He explains that our principle still holds; the primary reason for the miracle of the Sotah water was not to punish, but for effect. In order to impress upon the nation the degree of severity with which He treats acts of lewdness, Hashem was willing to change the laws of nature and create a unique punishment for this circumstance. In order to maintain the holy stature of Bnei Yisrael, Hashem will change the entire world.
       However, this concept only existed as long as Bnei Yisrael held themselves to a higher standard. The Sotah water was only used if we weren’t sure of the woman’s guilt. If it was proven she (or the man) was guilty, the Sotah water was not used. Similarly, Chazal teach us that when the episodes of Sotah became more frequent, they stopped using the Sotah water. When the level of holiness is clearly not there, then the miracle of the water is not only not necessary, but not applicable. With average spiritual levels comes the natural order of the world.
       While this concept is illustrated by Sotah, the idea is true in all aspects of life. As long as we hold ourselves to a higher spiritual standard, Hashem will continue to design the world around that standard; which means less nature and more open exposure of Hashem. Hashem can operate the world any way He wants, He chose to design nature as it is because it made the most sense for the world. However, the more we expose ourselves to Him, the more He can expose of Himself to us. Therefore, the more breakoffs from nature, the more Hashem is showing Himself in this world. As we reach higher levels of kedushah, we will begin to see Hashem more clearly, not only in a case of Sotah, but in all corners of reality.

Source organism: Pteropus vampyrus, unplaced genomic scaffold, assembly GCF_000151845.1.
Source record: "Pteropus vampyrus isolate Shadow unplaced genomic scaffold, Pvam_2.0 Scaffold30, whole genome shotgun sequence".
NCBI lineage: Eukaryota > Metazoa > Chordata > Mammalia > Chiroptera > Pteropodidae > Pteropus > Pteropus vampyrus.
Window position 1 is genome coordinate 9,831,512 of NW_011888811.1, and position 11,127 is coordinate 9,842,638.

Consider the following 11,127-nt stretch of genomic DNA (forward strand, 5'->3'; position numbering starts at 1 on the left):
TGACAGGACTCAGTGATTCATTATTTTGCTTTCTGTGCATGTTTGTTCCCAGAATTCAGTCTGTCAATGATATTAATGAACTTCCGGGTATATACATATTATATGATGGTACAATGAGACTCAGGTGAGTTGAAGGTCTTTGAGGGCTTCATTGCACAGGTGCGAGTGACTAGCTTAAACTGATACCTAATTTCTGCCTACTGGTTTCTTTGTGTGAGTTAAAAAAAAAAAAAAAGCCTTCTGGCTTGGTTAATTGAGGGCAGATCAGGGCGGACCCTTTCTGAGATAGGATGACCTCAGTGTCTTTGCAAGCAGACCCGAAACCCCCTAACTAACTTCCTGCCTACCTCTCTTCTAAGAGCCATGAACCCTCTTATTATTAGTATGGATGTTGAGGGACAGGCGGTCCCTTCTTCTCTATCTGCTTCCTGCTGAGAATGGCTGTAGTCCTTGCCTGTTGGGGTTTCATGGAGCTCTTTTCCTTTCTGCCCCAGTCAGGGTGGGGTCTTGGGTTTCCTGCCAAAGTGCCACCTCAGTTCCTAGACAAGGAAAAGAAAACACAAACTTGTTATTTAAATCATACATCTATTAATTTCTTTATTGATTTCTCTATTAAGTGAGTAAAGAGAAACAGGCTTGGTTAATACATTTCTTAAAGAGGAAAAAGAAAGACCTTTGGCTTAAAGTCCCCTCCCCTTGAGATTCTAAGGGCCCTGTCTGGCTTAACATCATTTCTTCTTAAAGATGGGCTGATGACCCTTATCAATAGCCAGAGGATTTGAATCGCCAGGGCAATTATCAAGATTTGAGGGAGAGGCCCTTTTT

Shabbat Shalom!


There is no Podcast this week.




For any questions, comments, or to subscribe to our email list, please email us at AIMeMTorah@gmail.com.

Please Like us on Facebook and follow us on Twitter: @aimemtorah